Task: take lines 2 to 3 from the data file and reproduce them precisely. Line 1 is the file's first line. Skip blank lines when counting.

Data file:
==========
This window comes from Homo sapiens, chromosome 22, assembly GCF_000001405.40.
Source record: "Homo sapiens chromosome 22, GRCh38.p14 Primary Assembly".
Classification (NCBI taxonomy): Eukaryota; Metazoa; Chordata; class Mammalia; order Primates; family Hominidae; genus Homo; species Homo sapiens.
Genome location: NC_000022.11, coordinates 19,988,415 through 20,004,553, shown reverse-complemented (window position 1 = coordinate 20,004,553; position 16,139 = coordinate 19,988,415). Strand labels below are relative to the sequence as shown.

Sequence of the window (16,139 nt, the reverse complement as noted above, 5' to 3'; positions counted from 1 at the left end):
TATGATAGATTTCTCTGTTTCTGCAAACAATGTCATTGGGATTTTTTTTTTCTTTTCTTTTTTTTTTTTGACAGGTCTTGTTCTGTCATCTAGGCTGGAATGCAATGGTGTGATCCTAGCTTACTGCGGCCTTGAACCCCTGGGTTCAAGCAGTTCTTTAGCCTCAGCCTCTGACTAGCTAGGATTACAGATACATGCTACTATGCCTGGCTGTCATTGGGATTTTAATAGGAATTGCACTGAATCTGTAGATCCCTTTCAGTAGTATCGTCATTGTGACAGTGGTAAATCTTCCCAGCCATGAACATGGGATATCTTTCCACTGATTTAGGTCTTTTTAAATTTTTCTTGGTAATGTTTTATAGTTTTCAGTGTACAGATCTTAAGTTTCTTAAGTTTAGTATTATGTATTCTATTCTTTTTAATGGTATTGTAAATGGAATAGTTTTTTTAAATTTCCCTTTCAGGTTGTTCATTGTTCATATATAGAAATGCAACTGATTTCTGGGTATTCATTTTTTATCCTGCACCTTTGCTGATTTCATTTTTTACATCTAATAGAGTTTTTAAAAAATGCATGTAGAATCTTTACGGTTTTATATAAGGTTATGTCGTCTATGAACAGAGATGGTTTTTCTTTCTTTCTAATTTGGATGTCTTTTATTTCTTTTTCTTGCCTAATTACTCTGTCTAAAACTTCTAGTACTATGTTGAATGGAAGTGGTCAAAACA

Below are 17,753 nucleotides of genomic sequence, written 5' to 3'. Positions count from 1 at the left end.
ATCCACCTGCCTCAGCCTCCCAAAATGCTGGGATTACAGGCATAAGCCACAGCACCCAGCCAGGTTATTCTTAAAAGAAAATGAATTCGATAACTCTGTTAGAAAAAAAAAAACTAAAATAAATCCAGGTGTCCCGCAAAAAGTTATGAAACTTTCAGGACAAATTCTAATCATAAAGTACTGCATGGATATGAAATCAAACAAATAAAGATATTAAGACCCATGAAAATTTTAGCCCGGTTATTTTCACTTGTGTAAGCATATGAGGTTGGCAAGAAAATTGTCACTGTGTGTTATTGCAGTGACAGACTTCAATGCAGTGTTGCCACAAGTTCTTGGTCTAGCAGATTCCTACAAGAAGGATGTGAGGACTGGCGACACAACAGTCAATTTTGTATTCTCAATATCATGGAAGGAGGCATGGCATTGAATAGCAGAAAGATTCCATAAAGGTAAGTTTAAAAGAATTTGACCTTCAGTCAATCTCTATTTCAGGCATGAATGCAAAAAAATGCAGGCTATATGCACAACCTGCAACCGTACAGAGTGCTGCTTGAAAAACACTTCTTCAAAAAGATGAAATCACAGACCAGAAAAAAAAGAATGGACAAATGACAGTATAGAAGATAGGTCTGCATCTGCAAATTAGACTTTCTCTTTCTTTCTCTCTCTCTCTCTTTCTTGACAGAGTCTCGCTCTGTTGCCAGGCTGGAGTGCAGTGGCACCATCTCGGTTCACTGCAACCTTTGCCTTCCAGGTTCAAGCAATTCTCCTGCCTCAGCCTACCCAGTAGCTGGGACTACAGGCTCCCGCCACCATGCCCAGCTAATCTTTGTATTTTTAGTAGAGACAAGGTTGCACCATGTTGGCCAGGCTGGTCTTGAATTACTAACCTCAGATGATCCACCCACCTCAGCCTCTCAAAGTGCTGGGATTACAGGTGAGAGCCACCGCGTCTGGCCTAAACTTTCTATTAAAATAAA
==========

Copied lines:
Source record: "Homo sapiens chromosome 22, GRCh38.p14 Primary Assembly".
Classification (NCBI taxonomy): Eukaryota; Metazoa; Chordata; class Mammalia; order Primates; family Hominidae; genus Homo; species Homo sapiens.